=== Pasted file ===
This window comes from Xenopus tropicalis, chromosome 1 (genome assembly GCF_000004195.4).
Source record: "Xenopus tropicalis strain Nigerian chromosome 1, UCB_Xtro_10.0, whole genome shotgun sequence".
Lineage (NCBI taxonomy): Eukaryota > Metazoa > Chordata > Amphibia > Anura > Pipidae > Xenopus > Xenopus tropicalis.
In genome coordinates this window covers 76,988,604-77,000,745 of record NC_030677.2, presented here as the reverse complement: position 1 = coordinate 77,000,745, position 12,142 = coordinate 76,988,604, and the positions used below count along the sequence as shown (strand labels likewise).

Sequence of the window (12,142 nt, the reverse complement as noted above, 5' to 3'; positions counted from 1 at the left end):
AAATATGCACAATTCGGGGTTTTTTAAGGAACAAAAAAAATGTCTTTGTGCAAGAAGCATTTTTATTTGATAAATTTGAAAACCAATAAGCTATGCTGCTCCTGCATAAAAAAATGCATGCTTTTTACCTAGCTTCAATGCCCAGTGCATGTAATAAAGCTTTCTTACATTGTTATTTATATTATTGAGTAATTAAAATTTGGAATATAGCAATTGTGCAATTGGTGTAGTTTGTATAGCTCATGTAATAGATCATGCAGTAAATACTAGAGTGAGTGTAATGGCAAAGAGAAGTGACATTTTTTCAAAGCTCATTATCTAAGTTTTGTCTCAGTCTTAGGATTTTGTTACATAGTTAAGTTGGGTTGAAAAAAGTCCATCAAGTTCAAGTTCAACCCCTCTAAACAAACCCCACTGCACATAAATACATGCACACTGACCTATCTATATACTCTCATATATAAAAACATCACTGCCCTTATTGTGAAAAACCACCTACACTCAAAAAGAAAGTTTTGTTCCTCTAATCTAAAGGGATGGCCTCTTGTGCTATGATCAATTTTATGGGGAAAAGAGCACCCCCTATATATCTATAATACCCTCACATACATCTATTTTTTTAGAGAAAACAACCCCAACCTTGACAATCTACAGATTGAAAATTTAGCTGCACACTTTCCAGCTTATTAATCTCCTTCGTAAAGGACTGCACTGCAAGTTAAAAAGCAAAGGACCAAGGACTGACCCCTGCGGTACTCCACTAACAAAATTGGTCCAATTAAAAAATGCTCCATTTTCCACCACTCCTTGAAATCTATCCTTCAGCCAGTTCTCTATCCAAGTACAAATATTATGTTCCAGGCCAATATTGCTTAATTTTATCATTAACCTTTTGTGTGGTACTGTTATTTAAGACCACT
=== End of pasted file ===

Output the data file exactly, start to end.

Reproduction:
This window comes from Xenopus tropicalis, chromosome 1 (genome assembly GCF_000004195.4).
Source record: "Xenopus tropicalis strain Nigerian chromosome 1, UCB_Xtro_10.0, whole genome shotgun sequence".
Lineage (NCBI taxonomy): Eukaryota > Metazoa > Chordata > Amphibia > Anura > Pipidae > Xenopus > Xenopus tropicalis.
In genome coordinates this window covers 76,988,604-77,000,745 of record NC_030677.2, presented here as the reverse complement: position 1 = coordinate 77,000,745, position 12,142 = coordinate 76,988,604, and the positions used below count along the sequence as shown (strand labels likewise).

Sequence of the window (12,142 nt, the reverse complement as noted above, 5' to 3'; positions counted from 1 at the left end):
AAATATGCACAATTCGGGGTTTTTTAAGGAACAAAAAAAATGTCTTTGTGCAAGAAGCATTTTTATTTGATAAATTTGAAAACCAATAAGCTATGCTGCTCCTGCATAAAAAAATGCATGCTTTTTACCTAGCTTCAATGCCCAGTGCATGTAATAAAGCTTTCTTACATTGTTATTTATATTATTGAGTAATTAAAATTTGGAATATAGCAATTGTGCAATTGGTGTAGTTTGTATAGCTCATGTAATAGATCATGCAGTAAATACTAGAGTGAGTGTAATGGCAAAGAGAAGTGACATTTTTTCAAAGCTCATTATCTAAGTTTTGTCTCAGTCTTAGGATTTTGTTACATAGTTAAGTTGGGTTGAAAAAAGTCCATCAAGTTCAAGTTCAACCCCTCTAAACAAACCCCACTGCACATAAATACATGCACACTGACCTATCTATATACTCTCATATATAAAAACATCACTGCCCTTATTGTGAAAAACCACCTACACTCAAAAAGAAAGTTTTGTTCCTCTAATCTAAAGGGATGGCCTCTTGTGCTATGATCAATTTTATGGGGAAAAGAGCACCCCCTATATATCTATAATACCCTCACATACATCTATTTTTTTAGAGAAAACAACCCCAACCTTGACAATCTACAGATTGAAAATTTAGCTGCACACTTTCCAGCTTATTAATCTCCTTCGTAAAGGACTGCACTGCAAGTTAAAAAGCAAAGGACCAAGGACTGACCCCTGCGGTACTCCACTAACAAAATTGGTCCAATTAAAAAATGCTCCATTTTCCACCACTCCTTGAAATCTATCCTTCAGCCAGTTCTCTATCCAAGTACAAATATTATGTTCCAGGCCAATATTGCTTAATTTTATCATTAACCTTTTGTGTGGTACTGTTATTTAAGACCACT